Reoperation for persistent cervical nerve root compression can usually be undertaken via one of several options. In a patient with a previous ventral cervical discectomy and fusion and with a persistent large osteophyte in the neural foramen, correction may be accomplished by performing a simple cervical foraminotomy from a dorsal approach, with or without drilling off the osteophyte. This procedure is probably easier than reoperating from the ventral approach and drilling out the previous fusion and decompressing the foramen. If, however, the osteophyte is ventral and medial in location and cannot be decompressed adequately from a dorsal approach, a reoperation from the ventral approach should be performed. The soft tissue planes may be scarred, but the tissue plane between the carotid sheath and the esophagus and trachea is usually maintained and easily dissected. If the soft tissue scarring is due to previous infection or radiation therapy, the operation may be simplified by operating from the opposite, or virgin, side. An operation being performed from the ventral approach for inadequate neural decompression requires increased bone resection, at least a minicorpectomy, to remove 7 or 8 mm of each vertebral body rostrally and caudally to the disc space and to allow definitive visualization of both nerve roots with magnification. This is often best accomplished by using a high-speed drill and an operating microscope. If the problem is a persistent central osteophyte or ossification of the posterior longitudinal ligament, corpectomy is the safest ventral approach, allowing complete decompression of the spinal cord. The corpectomy is followed by a ventral interbody fusion.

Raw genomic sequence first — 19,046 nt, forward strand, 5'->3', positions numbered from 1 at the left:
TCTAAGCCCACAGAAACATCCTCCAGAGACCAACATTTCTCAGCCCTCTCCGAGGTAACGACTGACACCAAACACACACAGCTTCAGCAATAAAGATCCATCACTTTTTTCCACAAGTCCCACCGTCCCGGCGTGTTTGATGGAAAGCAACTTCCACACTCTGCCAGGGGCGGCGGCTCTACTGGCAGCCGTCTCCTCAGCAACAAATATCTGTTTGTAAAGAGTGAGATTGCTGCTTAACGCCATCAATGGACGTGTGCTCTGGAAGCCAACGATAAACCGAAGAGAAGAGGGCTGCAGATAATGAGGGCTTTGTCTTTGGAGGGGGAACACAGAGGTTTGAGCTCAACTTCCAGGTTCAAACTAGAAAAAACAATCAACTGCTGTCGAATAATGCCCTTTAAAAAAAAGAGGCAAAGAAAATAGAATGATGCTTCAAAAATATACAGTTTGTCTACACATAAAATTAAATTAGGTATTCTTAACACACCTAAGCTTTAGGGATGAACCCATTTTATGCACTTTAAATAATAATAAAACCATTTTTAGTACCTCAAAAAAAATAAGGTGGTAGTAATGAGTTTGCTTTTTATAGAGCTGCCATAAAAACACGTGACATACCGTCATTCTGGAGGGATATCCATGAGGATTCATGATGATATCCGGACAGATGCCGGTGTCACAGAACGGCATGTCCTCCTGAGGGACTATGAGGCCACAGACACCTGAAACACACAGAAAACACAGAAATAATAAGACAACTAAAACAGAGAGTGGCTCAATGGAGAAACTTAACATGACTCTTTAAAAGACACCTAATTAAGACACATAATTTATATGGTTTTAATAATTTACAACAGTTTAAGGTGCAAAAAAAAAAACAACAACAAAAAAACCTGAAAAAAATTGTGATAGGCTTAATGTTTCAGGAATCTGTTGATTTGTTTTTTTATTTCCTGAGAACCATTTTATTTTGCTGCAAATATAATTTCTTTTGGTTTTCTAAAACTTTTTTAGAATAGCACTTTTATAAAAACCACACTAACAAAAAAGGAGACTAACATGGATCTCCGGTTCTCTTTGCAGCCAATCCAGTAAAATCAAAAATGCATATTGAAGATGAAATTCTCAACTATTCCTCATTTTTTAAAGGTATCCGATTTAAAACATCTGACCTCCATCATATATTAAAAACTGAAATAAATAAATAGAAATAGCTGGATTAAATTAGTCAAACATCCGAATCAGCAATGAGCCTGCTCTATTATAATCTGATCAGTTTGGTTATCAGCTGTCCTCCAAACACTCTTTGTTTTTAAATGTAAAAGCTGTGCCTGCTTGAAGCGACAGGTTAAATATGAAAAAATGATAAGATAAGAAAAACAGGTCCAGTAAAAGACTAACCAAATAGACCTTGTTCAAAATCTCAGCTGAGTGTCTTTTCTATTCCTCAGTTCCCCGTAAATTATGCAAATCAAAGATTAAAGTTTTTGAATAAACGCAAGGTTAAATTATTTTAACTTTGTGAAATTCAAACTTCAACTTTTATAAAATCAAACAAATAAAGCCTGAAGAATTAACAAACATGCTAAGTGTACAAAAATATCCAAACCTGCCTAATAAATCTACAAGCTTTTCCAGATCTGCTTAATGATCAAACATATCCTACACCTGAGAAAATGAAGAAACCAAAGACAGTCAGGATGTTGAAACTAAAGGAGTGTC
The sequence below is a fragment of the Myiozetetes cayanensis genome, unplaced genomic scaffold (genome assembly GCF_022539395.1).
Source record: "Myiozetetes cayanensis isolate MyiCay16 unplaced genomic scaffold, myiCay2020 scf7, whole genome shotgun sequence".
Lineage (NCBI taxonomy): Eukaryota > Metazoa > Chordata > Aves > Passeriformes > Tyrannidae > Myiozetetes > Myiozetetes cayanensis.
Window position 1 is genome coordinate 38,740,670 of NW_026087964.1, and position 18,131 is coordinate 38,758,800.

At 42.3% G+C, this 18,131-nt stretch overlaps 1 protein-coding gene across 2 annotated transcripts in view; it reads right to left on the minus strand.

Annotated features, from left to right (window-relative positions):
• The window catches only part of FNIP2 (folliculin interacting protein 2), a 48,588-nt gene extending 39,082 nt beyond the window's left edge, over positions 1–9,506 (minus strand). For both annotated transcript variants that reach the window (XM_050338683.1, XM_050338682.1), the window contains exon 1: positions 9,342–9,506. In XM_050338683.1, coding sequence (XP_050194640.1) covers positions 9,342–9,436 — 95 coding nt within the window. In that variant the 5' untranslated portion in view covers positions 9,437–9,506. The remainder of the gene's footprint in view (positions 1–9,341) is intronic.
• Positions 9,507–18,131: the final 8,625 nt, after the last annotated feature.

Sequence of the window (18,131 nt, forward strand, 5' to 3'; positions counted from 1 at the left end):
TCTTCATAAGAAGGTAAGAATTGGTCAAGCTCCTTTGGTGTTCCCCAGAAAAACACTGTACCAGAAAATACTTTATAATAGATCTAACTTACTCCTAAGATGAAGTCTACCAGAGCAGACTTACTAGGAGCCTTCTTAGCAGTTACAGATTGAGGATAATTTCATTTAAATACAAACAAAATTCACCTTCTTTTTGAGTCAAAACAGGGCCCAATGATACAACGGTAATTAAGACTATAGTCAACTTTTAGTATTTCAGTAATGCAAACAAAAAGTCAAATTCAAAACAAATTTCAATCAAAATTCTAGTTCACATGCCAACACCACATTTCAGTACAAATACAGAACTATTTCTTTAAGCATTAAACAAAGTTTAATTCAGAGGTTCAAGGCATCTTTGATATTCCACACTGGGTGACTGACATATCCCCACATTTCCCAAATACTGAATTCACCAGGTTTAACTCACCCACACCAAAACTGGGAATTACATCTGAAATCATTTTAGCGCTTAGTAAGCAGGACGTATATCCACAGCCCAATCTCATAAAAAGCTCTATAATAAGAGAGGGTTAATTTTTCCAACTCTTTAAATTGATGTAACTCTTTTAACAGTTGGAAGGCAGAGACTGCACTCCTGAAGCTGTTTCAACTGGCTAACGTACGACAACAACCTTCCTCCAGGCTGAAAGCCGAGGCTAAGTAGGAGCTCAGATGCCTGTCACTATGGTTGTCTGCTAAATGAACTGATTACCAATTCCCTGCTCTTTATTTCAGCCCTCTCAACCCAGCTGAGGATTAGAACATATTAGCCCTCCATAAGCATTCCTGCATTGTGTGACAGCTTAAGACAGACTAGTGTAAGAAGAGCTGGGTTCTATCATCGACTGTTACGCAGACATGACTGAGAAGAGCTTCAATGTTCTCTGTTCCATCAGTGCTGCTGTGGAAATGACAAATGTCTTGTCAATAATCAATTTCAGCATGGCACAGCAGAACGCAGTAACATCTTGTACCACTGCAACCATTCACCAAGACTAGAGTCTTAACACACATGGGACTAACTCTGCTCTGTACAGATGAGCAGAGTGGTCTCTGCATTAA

Inadequate Decompression of the Cauda Equina in Spinal Stenosis

Cauda equina syndrome (CES) is a complex of clinical symptoms and signs most commonly secondary to a massive prolapsed intervertebral disc, accounting for 2% to 6% of all lumbar disc herniations. Less common causes of CES are epidural hematoma, infections, primary and metastatic neoplasms, trauma, and prolapse after manipulation, chemonucleolysis, or spinal anesthesia. Meta-analysis of surgically treated CES suggests benefit if decompression is undertaken within 48 hours from symptom onset18 in pooled data from retrospective studies. However, not all studies support this argument, which has raised the notion that the principal determinant of outcome may be not timing, but the extent of the neurologic deficit before surgery.19